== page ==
It was a dream come true for many. They were all smiles as they received the keys to their new houses.
It was not just an exodus from Egypt to Canaan, as it was described, but also a transition from flying toilets to ones that can be flushed.
However, a year later after 821 families moved into their new houses, it has emerged that half of them might have returned to the slums, just across the road.
Our visit to Soweto Zone A house project, baptised Canaan Estate, in Kibera revealed that just half of those who bought the houses from the Government initiated scheme live there.
The other half either bought or are renting from the initial owners. And this is done sometimes as a local arrangement, in hush tones and with the ‘right connections.’ This was confirmed by Julius Odawo, chair of the first phase of the Government slum upgrading project.
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Odawo, however, said when it comes to such arrangements, the estate management is not involved at all: “That is up to the owner of the house and the one who wants to rent it.”
Just outside the gate of the five-acre estate, we met Christopher Kamau. When we visited him last year, the 62-year-old was so ecstatic to get the keys to his two bedroom house. He, however, contemplated renting it out to make more money.
And Wednesday, he was still in his mud-walled makeshift structure located just at the estate’s gate. The structure does not only act as his house (which he shares with ducks) but also his business premise.
“I gave the new house to my children. You see, they are in a position to pay the required Sh5,000 every month as mortgage,” he said.
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He added that at his age and due to his ill health that has left him with swollen feet, he is more comfortable where he is than climbing stairs every now and then. It was the same case inside the estate that houses 21 blocks comprised of bedsitters, one and two bedrooms.
Not everyone in Canaan is the original owner. Purity Gakii is one of the beneficiaries who has rented in the estate. She pays Sh15,000 every month for her one-bedroom, which doubles up as a business premise.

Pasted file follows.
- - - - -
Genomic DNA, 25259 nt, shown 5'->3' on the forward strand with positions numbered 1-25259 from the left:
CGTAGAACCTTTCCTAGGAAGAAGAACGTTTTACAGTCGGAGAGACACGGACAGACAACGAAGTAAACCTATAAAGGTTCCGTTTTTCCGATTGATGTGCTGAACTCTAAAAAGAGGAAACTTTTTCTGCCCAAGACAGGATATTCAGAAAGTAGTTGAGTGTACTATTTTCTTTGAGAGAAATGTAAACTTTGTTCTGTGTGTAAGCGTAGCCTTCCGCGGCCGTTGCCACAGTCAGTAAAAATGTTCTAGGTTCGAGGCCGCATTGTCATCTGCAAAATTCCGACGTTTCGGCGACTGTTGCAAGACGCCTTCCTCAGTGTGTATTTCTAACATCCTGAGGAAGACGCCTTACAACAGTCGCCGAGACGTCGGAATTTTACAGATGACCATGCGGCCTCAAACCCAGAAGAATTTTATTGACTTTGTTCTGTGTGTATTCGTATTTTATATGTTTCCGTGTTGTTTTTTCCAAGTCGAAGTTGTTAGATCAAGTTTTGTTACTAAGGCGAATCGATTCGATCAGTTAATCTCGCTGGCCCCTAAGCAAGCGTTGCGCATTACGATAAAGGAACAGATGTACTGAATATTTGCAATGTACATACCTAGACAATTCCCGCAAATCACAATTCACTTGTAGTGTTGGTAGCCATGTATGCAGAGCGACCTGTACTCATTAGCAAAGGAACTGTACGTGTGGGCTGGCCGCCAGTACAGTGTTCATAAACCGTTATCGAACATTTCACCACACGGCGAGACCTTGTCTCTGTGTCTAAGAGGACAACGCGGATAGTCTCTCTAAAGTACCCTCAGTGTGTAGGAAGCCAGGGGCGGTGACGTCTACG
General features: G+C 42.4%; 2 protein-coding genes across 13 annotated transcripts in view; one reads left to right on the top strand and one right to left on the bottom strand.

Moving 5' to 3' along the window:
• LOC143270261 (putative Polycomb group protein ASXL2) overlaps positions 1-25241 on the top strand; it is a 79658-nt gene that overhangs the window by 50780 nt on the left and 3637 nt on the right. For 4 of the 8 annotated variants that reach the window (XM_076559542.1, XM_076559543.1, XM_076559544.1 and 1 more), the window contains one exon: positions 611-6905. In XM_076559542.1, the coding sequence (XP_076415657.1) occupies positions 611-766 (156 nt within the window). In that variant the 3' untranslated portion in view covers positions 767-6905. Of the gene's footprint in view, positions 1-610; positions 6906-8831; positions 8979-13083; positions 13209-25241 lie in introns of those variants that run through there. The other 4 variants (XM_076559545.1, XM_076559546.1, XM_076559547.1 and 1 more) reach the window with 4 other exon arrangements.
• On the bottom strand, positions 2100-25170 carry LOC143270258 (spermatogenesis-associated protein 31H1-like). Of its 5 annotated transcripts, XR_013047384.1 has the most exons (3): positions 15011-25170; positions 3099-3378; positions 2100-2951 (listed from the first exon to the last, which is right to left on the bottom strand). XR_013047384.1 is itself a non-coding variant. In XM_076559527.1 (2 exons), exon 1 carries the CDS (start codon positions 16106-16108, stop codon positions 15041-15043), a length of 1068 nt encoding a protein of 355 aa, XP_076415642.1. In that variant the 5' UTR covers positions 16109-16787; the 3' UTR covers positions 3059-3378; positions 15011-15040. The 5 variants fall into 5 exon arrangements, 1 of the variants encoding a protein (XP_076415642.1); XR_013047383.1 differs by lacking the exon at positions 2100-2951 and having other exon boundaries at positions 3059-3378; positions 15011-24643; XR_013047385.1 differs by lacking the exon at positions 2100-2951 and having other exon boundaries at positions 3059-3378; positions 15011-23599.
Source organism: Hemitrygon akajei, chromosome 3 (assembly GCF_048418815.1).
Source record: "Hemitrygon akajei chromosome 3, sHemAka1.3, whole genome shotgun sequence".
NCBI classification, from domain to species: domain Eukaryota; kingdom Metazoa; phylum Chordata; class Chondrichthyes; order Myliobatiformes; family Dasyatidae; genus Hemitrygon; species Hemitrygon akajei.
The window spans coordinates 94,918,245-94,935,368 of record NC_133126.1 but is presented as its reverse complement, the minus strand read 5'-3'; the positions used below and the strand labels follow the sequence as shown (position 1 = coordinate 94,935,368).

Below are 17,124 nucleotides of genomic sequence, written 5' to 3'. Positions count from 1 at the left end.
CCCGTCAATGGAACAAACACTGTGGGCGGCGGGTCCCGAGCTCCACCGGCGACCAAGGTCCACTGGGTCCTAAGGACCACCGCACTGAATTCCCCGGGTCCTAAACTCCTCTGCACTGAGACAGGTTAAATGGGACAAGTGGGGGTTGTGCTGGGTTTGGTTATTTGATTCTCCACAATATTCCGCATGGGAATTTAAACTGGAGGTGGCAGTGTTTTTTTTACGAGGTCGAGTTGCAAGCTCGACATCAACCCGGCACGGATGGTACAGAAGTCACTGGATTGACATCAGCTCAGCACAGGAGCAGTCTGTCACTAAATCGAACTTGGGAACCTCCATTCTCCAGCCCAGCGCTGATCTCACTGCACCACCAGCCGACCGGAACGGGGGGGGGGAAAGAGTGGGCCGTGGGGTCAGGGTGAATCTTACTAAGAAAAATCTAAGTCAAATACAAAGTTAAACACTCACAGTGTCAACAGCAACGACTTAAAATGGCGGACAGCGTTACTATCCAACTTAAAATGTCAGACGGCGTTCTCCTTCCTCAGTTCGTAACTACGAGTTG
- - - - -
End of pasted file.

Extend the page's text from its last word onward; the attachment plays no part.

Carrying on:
“In total it is Sh16,000 because I pay Sh1,000 as service fee for the estate,” she said.
For Gakii to be paying Sh15,000 rent means the owner of the house is making a profit of Sh10,000. According to the contract of the mortgage, those who wished to purchase the houses were asked to save at least ten per cent of the actual price. The savings were the requisite conditions for one to be given the keys.
At the time, a bedsitter was going for Sh600,000, Sh1 million for a one-bedroom and Sh1.35 million for a two bedroom. But the payment period being 25 years, pushes the resultant price of the mortgage to almost Sh800,000 for a bedsitter, Sh1.4 million for a one-bedroom and Sh1.8 million for a two-bedroom. As per one’s savings, it may cost you between Sh4,600 and Sh6,000 as monthly mortgage.
This is why some owners have opted to rent out the house and make thrice their monthly mortgage payments but still stay in the villages.
“Trust me, people here do not just rent out but also sell the houses. Right now, a one bedroom house here can cost you Sh2.5 million,” Gabriel Muli tells us.
The challenge, he says, is to change the ownership details at the ministry. For this to happen, one must make sure that he or she has the mortgage cleared.
“So if one is selling a house inclusive of the mortgage then a one bedroom will go for even Sh3.1 million,” he added.
One such case is that of Elizabeth Nthenya who pays Sh5,000 as mortgage but through a relative of hers.
“He did not have the money to keep on servicing the mortgage. You know it is better to give such an opportunity to a relative instead of just selling off the house to a stranger,” she said.
Mr Muli further directs us to his next door neighbour. He also stays in a one-bedroom and his plan, was to rent the house out but he says people went to an extent of asking for the buying price. In the house, several modifications have been done that the one-bedroom house has become a two-bedroom.
This is from the ground floor balcony that has been grilled and covered with windows to create a small children’s bedroom.
Other modifications include kitchen and corridor cabinets, bedroom wardrobes, and sparkles white tiles with blue flowers to cover the rather dull red oxide floor. At one point, Muli says, his neighbour was renting the house for Sh30,000 a month, but he later changed his mind and chose to move in because it was ‘so nice.’
The same modifications have been made by Monicah Nyamane. She said her reason for making the modifications is because the houses are small.
“You see, I cook from my verandah and my balcony is where my grandchildren sleep when they visit me,” she said.